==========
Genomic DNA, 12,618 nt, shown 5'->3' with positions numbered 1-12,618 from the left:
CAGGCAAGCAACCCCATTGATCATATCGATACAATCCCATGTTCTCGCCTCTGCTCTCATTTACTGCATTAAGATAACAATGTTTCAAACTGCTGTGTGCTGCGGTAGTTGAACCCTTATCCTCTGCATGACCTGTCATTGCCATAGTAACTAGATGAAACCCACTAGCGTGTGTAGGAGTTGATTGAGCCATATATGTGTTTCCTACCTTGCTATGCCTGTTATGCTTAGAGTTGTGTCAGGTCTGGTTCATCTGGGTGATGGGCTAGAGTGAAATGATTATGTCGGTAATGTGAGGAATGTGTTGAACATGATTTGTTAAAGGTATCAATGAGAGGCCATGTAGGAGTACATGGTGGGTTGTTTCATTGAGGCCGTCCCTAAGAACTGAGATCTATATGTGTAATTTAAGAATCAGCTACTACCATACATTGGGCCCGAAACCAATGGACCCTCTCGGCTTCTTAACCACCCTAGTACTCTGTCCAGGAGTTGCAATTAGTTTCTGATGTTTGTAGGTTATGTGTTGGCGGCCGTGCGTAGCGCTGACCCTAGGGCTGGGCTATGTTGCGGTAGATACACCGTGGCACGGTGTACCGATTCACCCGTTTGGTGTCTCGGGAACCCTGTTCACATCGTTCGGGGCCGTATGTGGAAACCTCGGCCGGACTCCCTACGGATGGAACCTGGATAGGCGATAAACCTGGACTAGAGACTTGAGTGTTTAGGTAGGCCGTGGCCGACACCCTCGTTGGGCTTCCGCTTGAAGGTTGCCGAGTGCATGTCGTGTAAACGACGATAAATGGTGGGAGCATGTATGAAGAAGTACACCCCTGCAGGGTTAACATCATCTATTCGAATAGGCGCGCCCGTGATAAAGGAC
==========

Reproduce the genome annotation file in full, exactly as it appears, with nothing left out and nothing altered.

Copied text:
Genomic DNA, 12,618 nt, shown 5'->3' with positions numbered 1-12,618 from the left:
CAGGCAAGCAACCCCATTGATCATATCGATACAATCCCATGTTCTCGCCTCTGCTCTCATTTACTGCATTAAGATAACAATGTTTCAAACTGCTGTGTGCTGCGGTAGTTGAACCCTTATCCTCTGCATGACCTGTCATTGCCATAGTAACTAGATGAAACCCACTAGCGTGTGTAGGAGTTGATTGAGCCATATATGTGTTTCCTACCTTGCTATGCCTGTTATGCTTAGAGTTGTGTCAGGTCTGGTTCATCTGGGTGATGGGCTAGAGTGAAATGATTATGTCGGTAATGTGAGGAATGTGTTGAACATGATTTGTTAAAGGTATCAATGAGAGGCCATGTAGGAGTACATGGTGGGTTGTTTCATTGAGGCCGTCCCTAAGAACTGAGATCTATATGTGTAATTTAAGAATCAGCTACTACCATACATTGGGCCCGAAACCAATGGACCCTCTCGGCTTCTTAACCACCCTAGTACTCTGTCCAGGAGTTGCAATTAGTTTCTGATGTTTGTAGGTTATGTGTTGGCGGCCGTGCGTAGCGCTGACCCTAGGGCTGGGCTATGTTGCGGTAGATACACCGTGGCACGGTGTACCGATTCACCCGTTTGGTGTCTCGGGAACCCTGTTCACATCGTTCGGGGCCGTATGTGGAAACCTCGGCCGGACTCCCTACGGATGGAACCTGGATAGGCGATAAACCTGGACTAGAGACTTGAGTGTTTAGGTAGGCCGTGGCCGACACCCTCGTTGGGCTTCCGCTTGAAGGTTGCCGAGTGCATGTCGTGTAAACGACGATAAATGGTGGGAGCATGTATGAAGAAGTACACCCCTGCAGGGTTAACATCATCTATTCGAATAGGCGCGCCCGTGATAAAGGAC